Four young people sit together at a table while talking.

Humber is hosting the Etobicoke Youth Wellness Event on June 8 that will bring together young people from across Etobicoke for an afternoon of workshops and discussions on youth mental health and wellness, open mic challenge, workshops, entertainment and fun.

It’s taking place on Saturday, June 8 from 1 p.m. to 6 p.m. at the Barrett Centre for Technology Innovation at North Campus and is for those aged 14-29.   

Several local and city-wide services and programs that promote the well-being of young people will also be featured at information booths during the event. Workshops on offer will address various aspects of well-being that are important to young people's healthy development including health and wellness, problem solving, employment readiness and financial literacy.

The workshops and information booth topics will also focus on a range of issues that impact the well-being of young people including low income, precarious employment and housing, poor mental health, and language and culture adjustments as newcomers to Canada.

A collage of photos, pamphlets, images and other material on a corkboard.

The event will also be an opportunity to launch the findings of a research project that was conducted with more than 100 young people from the community on the impact of COVID-19 pandemic on the mental health of youth (18 to 25 years) in North Etobicoke. A cross-faculty and interdisciplinary team of researchers with the Centre for Innovation in Health & Wellness (CIHW), including Humber students who were hired as research assistants, engaged in a mixed-methods research methodology for this research project.  
The Understanding the Impact of COVID-19 on Youth Mental Health in North Etobicoke report’s purpose was to understand and learn directly from youth on their experiences of living through the COVID-19 pandemic, their pandemic recovery needs for community-based mental health programs and the identification of existing gaps in youth services.

“What we heard from youth was the real impact that COVID-19 pandemic had on their life and overall well-being,” said Vanita Varma, director of Humber’s Centre for Innovation in Health & Wellness.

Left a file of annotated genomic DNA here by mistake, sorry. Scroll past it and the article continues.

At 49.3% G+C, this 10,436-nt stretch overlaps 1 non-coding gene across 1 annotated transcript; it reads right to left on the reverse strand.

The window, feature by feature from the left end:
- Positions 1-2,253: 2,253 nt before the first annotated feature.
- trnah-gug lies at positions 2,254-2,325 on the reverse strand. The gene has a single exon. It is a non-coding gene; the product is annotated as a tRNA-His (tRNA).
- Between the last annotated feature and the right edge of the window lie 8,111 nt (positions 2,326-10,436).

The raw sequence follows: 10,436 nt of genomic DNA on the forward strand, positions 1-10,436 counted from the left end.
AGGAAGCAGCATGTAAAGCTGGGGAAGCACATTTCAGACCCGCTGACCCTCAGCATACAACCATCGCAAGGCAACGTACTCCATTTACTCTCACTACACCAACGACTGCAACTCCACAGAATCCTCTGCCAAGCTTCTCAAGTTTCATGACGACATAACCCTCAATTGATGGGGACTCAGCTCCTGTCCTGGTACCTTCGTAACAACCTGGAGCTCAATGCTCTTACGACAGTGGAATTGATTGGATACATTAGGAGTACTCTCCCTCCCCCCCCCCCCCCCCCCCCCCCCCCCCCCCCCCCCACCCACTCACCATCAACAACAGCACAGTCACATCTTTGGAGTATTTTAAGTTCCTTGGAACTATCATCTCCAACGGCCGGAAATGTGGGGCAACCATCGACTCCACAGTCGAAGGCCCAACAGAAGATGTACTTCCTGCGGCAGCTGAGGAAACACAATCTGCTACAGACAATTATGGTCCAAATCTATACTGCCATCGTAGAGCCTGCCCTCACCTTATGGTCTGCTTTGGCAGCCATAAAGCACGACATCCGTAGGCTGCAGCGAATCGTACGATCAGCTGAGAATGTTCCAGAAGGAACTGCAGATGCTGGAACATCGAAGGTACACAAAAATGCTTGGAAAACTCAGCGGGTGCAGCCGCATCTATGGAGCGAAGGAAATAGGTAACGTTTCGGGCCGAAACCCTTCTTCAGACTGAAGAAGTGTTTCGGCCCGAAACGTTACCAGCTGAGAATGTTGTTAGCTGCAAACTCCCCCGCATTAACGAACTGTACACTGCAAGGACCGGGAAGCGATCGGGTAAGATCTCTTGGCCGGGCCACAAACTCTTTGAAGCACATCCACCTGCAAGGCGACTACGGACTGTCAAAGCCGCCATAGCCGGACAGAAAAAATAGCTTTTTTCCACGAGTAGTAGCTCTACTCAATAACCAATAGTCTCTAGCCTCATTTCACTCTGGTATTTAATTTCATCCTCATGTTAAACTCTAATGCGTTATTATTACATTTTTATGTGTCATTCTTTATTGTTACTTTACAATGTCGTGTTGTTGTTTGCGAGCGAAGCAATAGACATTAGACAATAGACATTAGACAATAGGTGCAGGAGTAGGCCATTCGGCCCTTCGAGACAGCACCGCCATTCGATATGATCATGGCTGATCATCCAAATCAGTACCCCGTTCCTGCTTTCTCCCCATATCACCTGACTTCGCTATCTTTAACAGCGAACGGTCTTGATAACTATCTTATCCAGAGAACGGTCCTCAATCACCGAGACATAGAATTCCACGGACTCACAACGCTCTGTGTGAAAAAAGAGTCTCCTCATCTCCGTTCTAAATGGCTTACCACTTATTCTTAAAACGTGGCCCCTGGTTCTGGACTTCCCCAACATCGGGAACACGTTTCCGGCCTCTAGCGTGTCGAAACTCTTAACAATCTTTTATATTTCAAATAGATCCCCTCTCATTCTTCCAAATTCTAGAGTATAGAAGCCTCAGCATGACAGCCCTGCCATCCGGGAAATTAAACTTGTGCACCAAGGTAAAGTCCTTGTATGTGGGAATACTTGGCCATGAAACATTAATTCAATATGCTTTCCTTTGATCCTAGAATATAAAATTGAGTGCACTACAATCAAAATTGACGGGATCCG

The findings showed that 96 per cent of respondents shared that access to education and knowledge on mental well-being was important while 95 per cent felt it was important to have access to free, in-person mental health counselling services in the community. Also, 93 per cent want more spaces for youth socialization in the community.

What Varma liked about the report is that it connected directly with local youth and provided an opportunity for them to share their thoughts and voices Varma said that was extremely valuable because, instead of making assumptions, it came directly from the lived experiences of youth in the community.

Varma said, in the report, it notes that some youth didn’t want to take advantage of the online counselling services made available to them. That struck Varma as somewhat surprising considering how tech savvy the younger generation is for the most part. However, Varma noted that the youth responded and shared that they didn’t have any privacy at home and didn’t always feel comfortable talking openly and honestly with family nearby. So, the youth suggested that they would be more comfortable doing these sessions in-person.

A logo that reads Humber Centre for Innovation in Health & Wellness.

Copies of the executive summary of the research report will be available at the event.  

Those interested in attending the Etobicoke Youth Wellness Event are asked to register at the event’s registration website.